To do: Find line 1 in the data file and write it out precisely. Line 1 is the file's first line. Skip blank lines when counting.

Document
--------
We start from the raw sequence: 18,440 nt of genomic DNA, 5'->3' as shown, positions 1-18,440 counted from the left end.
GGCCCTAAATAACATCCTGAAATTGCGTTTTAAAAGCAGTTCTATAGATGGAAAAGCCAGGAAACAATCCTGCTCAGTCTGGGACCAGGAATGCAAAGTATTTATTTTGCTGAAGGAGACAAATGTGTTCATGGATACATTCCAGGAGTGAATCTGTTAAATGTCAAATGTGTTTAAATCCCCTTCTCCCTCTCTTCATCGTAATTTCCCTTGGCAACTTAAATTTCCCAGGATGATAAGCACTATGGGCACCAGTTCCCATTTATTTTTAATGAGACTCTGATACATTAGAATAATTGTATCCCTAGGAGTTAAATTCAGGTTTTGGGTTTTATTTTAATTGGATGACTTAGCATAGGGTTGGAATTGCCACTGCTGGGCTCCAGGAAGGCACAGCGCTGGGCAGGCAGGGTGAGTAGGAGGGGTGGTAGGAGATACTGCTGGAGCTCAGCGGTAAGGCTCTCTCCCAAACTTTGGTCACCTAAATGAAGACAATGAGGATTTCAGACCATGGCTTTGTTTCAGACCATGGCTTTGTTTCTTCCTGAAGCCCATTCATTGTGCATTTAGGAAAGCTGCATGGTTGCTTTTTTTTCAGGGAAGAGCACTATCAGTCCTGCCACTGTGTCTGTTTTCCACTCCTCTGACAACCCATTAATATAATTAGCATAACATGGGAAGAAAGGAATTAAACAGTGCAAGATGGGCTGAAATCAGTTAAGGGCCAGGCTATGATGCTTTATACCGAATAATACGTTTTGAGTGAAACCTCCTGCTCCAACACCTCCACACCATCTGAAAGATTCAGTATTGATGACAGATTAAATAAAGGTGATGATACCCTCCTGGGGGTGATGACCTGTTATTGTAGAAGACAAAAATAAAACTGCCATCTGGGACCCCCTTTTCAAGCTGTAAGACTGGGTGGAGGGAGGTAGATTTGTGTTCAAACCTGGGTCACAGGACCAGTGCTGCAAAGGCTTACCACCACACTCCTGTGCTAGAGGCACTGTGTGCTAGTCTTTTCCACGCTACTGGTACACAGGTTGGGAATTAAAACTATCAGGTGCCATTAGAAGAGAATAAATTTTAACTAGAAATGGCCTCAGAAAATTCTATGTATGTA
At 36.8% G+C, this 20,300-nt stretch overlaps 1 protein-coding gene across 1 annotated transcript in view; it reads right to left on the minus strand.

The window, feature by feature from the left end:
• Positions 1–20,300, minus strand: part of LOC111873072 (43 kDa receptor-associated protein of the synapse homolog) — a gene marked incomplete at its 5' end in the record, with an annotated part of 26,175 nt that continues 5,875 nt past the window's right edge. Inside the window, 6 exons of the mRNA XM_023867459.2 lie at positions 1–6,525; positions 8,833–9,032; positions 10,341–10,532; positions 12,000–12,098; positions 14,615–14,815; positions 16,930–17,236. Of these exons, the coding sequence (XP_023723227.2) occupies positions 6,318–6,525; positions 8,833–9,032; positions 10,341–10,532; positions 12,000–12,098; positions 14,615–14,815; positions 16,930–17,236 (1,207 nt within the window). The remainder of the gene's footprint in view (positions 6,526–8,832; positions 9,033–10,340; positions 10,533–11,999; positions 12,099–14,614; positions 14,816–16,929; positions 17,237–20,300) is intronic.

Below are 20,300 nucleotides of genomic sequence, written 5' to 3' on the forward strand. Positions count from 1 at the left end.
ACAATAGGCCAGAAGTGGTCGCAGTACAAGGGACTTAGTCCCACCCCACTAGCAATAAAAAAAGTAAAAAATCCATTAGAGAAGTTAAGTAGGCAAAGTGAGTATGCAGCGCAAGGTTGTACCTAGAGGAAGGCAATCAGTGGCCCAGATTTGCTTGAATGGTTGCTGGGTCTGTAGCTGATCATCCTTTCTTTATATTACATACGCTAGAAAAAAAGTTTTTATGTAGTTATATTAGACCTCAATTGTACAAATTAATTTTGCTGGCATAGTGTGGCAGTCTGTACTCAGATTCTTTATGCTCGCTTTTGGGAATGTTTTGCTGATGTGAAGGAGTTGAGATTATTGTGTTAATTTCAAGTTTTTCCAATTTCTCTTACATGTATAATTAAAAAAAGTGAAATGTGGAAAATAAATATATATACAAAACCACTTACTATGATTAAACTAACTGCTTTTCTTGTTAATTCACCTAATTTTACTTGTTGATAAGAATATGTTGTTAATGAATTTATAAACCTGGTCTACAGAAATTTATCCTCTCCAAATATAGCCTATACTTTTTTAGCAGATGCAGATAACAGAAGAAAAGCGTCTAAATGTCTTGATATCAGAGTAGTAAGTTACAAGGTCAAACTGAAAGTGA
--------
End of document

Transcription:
We start from the raw sequence: 18,440 nt of genomic DNA, 5'->3' as shown, positions 1-18,440 counted from the left end.